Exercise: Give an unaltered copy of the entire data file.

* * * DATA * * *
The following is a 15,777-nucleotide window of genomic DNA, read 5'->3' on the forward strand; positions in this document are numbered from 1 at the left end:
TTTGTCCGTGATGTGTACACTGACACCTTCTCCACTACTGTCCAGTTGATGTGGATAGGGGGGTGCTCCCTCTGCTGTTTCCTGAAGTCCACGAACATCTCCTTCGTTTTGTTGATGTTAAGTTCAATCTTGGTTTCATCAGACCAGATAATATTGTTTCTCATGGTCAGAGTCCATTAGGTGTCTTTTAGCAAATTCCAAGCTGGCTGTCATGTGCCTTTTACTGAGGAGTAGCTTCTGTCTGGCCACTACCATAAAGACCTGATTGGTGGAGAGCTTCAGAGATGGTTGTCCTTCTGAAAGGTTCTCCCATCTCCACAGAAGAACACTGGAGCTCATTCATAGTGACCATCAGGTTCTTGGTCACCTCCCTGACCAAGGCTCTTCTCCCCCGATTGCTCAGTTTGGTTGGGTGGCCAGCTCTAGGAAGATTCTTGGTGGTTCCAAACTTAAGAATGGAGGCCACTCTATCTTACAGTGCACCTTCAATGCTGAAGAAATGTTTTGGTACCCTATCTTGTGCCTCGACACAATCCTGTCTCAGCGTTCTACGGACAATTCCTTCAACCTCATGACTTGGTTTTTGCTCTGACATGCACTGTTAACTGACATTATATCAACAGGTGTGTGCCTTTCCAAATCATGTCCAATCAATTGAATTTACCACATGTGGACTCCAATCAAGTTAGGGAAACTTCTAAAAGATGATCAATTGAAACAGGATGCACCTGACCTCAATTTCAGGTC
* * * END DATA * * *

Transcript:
The following is a 15,777-nucleotide window of genomic DNA, read 5'->3' on the forward strand; positions in this document are numbered from 1 at the left end:
TTTGTCCGTGATGTGTACACTGACACCTTCTCCACTACTGTCCAGTTGATGTGGATAGGGGGGTGCTCCCTCTGCTGTTTCCTGAAGTCCACGAACATCTCCTTCGTTTTGTTGATGTTAAGTTCAATCTTGGTTTCATCAGACCAGATAATATTGTTTCTCATGGTCAGAGTCCATTAGGTGTCTTTTAGCAAATTCCAAGCTGGCTGTCATGTGCCTTTTACTGAGGAGTAGCTTCTGTCTGGCCACTACCATAAAGACCTGATTGGTGGAGAGCTTCAGAGATGGTTGTCCTTCTGAAAGGTTCTCCCATCTCCACAGAAGAACACTGGAGCTCATTCATAGTGACCATCAGGTTCTTGGTCACCTCCCTGACCAAGGCTCTTCTCCCCCGATTGCTCAGTTTGGTTGGGTGGCCAGCTCTAGGAAGATTCTTGGTGGTTCCAAACTTAAGAATGGAGGCCACTCTATCTTACAGTGCACCTTCAATGCTGAAGAAATGTTTTGGTACCCTATCTTGTGCCTCGACACAATCCTGTCTCAGCGTTCTACGGACAATTCCTTCAACCTCATGACTTGGTTTTTGCTCTGACATGCACTGTTAACTGACATTATATCAACAGGTGTGTGCCTTTCCAAATCATGTCCAATCAATTGAATTTACCACATGTGGACTCCAATCAAGTTAGGGAAACTTCTAAAAGATGATCAATTGAAACAGGATGCACCTGACCTCAATTTCAGGTC